The Role of Capillary Barrier in Reducing Moisture Content on Waste Packages

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Assessment of the performance of engineered capillary barriers at the potential Yucca Mountain nuclear waste repository site, in which 1.67-m-diameter waste packages are to be emplaced in 5-m-diameter tunnels according to current design, brings up aspects not commonly considered in more typical applications of capillary barriers (e.g., near-surface landfills). Engineered capillary barriers typically consist of two layers of granular materials with a sloping interface, in which the contrast in capillarity between the layers keeps infiltrating water in the upper layer. One issue is the effect of thermohydrologic processes that would occur at elevated repository temperatures (and temperature gradients). For example, ... continued below

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Rosenberg, N.D.; Buscheck, T.A.; Wildenschild, D. & Sun, Y. October 29, 1999.

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Description

Assessment of the performance of engineered capillary barriers at the potential Yucca Mountain nuclear waste repository site, in which 1.67-m-diameter waste packages are to be emplaced in 5-m-diameter tunnels according to current design, brings up aspects not commonly considered in more typical applications of capillary barriers (e.g., near-surface landfills). Engineered capillary barriers typically consist of two layers of granular materials with a sloping interface, in which the contrast in capillarity between the layers keeps infiltrating water in the upper layer. One issue is the effect of thermohydrologic processes that would occur at elevated repository temperatures (and temperature gradients). For example, backfill materials may be altered from that of the as-placed material by the hydrothermal regime imposed by the emplacement of waste in the repository, changing hydrologic properties in a way that degrades the performance of the barrier. A reduction of permeability in the upper layer might diminish the capacity of the upper layer to divert incoming seepage or to cause a ''vapor lid'' whereby buoyant vapor flow would be trapped, then condense and drain onto waste packages. Other concerns are the result of highly spatially and temporally variable seepage distribution and the very limited spatial scale available for flow attenuation and diversion.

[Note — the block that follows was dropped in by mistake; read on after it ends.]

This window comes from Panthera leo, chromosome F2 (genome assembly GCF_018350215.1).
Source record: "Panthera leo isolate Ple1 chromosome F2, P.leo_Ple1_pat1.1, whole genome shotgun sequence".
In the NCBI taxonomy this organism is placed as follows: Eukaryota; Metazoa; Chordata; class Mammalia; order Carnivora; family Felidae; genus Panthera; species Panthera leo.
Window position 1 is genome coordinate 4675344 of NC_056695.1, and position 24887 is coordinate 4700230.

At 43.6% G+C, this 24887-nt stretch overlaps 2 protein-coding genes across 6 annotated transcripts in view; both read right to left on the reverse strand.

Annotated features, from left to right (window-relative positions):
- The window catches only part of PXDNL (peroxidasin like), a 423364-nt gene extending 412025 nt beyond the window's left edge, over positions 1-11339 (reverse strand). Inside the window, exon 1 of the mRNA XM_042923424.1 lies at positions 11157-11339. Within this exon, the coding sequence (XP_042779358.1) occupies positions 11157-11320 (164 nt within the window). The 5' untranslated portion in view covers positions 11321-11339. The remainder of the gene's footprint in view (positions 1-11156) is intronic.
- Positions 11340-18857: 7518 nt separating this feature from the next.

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  • Report No.: UCRL-JC-134046abs
  • Grant Number: NA
  • DOI: 10.2172/840674 | External Link
  • Office of Scientific & Technical Information Report Number: 840674
  • Archival Resource Key: ark:/67531/metadc777267

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  • October 29, 1999

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  • Dec. 3, 2015, 9:30 a.m.

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  • Feb. 10, 2016, 6:31 p.m.

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Rosenberg, N.D.; Buscheck, T.A.; Wildenschild, D. & Sun, Y. The Role of Capillary Barrier in Reducing Moisture Content on Waste Packages, report, October 29, 1999; Las Vegas, Nevada. (digital.library.unt.edu/ark:/67531/metadc777267/: accessed November 12, 2018), University of North Texas Libraries, Digital Library, digital.library.unt.edu; crediting UNT Libraries Government Documents Department.